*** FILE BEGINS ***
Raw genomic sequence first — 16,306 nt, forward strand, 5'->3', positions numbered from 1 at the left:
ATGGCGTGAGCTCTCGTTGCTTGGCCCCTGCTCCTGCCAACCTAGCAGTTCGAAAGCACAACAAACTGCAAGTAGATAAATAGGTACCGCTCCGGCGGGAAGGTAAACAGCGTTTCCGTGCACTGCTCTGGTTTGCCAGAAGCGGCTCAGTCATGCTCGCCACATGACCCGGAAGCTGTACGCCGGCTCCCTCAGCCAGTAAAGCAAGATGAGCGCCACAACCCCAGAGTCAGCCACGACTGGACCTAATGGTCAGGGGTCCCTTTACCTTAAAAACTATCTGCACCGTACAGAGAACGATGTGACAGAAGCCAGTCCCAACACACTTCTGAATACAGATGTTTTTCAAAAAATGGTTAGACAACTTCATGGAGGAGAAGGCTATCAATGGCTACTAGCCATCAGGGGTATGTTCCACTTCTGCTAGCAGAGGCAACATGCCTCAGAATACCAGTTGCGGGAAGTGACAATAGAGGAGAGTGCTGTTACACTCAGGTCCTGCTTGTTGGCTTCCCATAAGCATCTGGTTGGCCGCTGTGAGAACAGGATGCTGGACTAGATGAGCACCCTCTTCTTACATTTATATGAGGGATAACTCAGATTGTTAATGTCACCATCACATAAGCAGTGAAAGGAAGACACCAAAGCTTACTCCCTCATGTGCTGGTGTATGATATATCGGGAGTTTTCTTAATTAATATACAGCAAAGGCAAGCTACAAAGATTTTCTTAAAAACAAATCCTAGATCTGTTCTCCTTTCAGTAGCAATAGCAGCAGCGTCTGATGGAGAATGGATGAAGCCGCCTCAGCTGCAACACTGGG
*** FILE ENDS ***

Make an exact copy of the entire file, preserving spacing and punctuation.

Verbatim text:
Raw genomic sequence first — 16,306 nt, forward strand, 5'->3', positions numbered from 1 at the left:
ATGGCGTGAGCTCTCGTTGCTTGGCCCCTGCTCCTGCCAACCTAGCAGTTCGAAAGCACAACAAACTGCAAGTAGATAAATAGGTACCGCTCCGGCGGGAAGGTAAACAGCGTTTCCGTGCACTGCTCTGGTTTGCCAGAAGCGGCTCAGTCATGCTCGCCACATGACCCGGAAGCTGTACGCCGGCTCCCTCAGCCAGTAAAGCAAGATGAGCGCCACAACCCCAGAGTCAGCCACGACTGGACCTAATGGTCAGGGGTCCCTTTACCTTAAAAACTATCTGCACCGTACAGAGAACGATGTGACAGAAGCCAGTCCCAACACACTTCTGAATACAGATGTTTTTCAAAAAATGGTTAGACAACTTCATGGAGGAGAAGGCTATCAATGGCTACTAGCCATCAGGGGTATGTTCCACTTCTGCTAGCAGAGGCAACATGCCTCAGAATACCAGTTGCGGGAAGTGACAATAGAGGAGAGTGCTGTTACACTCAGGTCCTGCTTGTTGGCTTCCCATAAGCATCTGGTTGGCCGCTGTGAGAACAGGATGCTGGACTAGATGAGCACCCTCTTCTTACATTTATATGAGGGATAACTCAGATTGTTAATGTCACCATCACATAAGCAGTGAAAGGAAGACACCAAAGCTTACTCCCTCATGTGCTGGTGTATGATATATCGGGAGTTTTCTTAATTAATATACAGCAAAGGCAAGCTACAAAGATTTTCTTAAAAACAAATCCTAGATCTGTTCTCCTTTCAGTAGCAATAGCAGCAGCGTCTGATGGAGAATGGATGAAGCCGCCTCAGCTGCAACACTGGG